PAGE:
Leaving the military is not an easy or elementary process. Like any major transition, it brings the stress of adjustment to new roles, relationships, routines, and assumptions.1 According to Schlossberg, it is not the transition itself that is important but the degree of change. The roles, relationships, routines, and assumptions within battle are unlike anything that a service penis finds outside of the military. The degree of change that a battle veteran experiences while transitioning to civilian life is profound. The potential psychological stress of coping with such a change exposes one to the hazard of significant adverse effects to health and wellbeing. To efficaciously direct interventions and patronize, attention should be placed on the factors that contribute to the transition, or transitions, american samoa well as the factors that contribute to the ability to successfully adapt to the transition. Adaptation to transition Schlossberg has done extensive work on transition and adaptation to transition. She has offered a model for analyzing human adaptation to transition in her competently named 1981 article, “ A Model for Analyzing Human Adaptation to Transition. ” 2 I believe that her exemplary offers guidance and insight to the combat veteran transitioning to civilian life. Her model can help identify the variables that affect transition and adaptation and, frankincense, guide discussion to minimize the potential effects of any psychological stress. She defines a transition as “ an event or non-event that results in a change in assumptions about oneself and the world and thus requires a equate change in one ’ randomness behavior and relationships. ” Adaptation to transition is defined as “ a process during which an individual moves from being wholly preoccupied with the transition to integrating the transition into his or her life. ” Schlossberg ’ sulfur model, drawing from a large body of literature on adult development, lays out 3 major factors that influence adaptation to transition ( Table ) : 1. The characteristics of the particular transition
2. The characteristics of the pre-transition and post-transition environments 3. The characteristics of the individual experiencing the transition She further states that the “ ease of adaptation to a transition depends on one ’ second perceived and/or actual balance of resources to deficits in terms of the transition itself, the pre-post environment, and the individual ’ randomness sense of competence, wellbeing, and health. ” 2 Characteristics of the transition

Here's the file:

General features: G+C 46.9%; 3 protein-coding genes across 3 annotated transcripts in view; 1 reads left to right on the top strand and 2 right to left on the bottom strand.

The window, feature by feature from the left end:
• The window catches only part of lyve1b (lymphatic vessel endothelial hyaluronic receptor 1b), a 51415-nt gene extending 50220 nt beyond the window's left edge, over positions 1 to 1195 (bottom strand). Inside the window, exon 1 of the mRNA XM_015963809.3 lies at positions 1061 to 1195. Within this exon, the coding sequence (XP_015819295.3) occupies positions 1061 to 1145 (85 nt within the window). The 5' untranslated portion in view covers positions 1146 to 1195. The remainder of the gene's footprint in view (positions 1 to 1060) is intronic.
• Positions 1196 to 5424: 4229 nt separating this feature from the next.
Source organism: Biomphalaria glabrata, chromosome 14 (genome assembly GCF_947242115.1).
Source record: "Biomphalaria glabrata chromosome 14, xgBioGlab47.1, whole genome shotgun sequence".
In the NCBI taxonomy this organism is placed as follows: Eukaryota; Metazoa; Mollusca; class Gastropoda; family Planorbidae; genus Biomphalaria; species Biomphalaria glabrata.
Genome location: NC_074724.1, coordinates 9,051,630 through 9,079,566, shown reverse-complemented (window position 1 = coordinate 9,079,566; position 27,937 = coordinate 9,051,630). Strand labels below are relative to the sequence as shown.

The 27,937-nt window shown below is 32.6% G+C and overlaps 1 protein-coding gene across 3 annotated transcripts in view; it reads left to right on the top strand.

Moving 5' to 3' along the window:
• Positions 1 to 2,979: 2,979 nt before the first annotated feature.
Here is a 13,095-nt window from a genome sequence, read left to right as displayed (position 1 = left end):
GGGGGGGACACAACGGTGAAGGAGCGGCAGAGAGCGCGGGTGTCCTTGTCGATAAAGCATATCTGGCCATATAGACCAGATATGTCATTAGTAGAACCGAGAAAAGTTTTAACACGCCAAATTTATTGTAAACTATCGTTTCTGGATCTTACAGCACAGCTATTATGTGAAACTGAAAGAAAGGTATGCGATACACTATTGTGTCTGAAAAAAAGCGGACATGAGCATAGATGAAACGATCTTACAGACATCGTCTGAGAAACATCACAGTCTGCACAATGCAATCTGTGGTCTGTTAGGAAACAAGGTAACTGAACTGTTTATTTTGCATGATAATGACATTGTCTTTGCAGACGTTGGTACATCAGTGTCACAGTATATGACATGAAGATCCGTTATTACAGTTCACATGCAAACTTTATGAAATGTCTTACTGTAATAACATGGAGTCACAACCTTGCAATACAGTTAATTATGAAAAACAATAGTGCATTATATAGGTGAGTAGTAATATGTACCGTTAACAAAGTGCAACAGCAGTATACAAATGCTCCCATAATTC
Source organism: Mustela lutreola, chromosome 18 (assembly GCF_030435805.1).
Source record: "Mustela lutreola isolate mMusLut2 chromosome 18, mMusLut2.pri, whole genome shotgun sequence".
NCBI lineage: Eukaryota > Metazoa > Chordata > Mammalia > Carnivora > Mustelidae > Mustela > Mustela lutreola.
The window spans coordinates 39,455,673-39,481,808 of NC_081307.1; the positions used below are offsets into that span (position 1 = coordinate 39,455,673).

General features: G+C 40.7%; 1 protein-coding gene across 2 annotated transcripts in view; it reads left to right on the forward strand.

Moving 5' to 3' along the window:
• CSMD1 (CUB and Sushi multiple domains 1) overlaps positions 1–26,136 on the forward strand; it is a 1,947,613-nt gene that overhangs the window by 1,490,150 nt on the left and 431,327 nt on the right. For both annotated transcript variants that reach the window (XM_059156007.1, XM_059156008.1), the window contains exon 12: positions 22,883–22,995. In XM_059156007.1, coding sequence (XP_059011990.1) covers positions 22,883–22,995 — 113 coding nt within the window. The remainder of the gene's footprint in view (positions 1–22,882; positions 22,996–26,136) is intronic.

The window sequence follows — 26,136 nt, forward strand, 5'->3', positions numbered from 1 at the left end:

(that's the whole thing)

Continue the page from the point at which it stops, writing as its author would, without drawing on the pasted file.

The transition of the combat veteran to civilian animation is part of a succession of several other significant factors in the individual ’ randomness life. The beginning is from civilian life to the military. This transition is facilitated through assorted levels of discipline aimed at establishing new roles, expectations, values, and norms of the military. The second transition is the experience of battle itself. Many of the roles and expectations of fight are teach and train for anterior to the experience. however, once within the volatility of actual fight situations, numerous influences have the ability to “ change [ one ’ s ] assumptions about oneself and the world. ” 2 Each of these is significant in and of itself, but they besides determine the ease with which a battle veteran will adapt to civilian life. Schlossberg ’ s model lays out respective characteristics that can be used to describe a transition : character change ( gain or loss ) ; involve ( convinced or negative ) ; reservoir ( home or external ) ; timing ( on-time or off-time ) ; onset ( gradual or sudden ) ; duration ( permanent wave, irregular, uncertain ) ; and degree of stress. Each of these may apply in varying degrees of relative influence and will surely differ in importance based on the specific function that a combat seasoned transitions to in civilian life. For example, how can a battle veteran who leaves the service at 24 and enrolls in college carry through these versatile characteristics ? He can view leaving the serve as the loss of a previous role, but inversely he may have a positive affect about gaining the role as a scholar. He may besides feel that age 24 is a socially “ off-time ” to be starting college .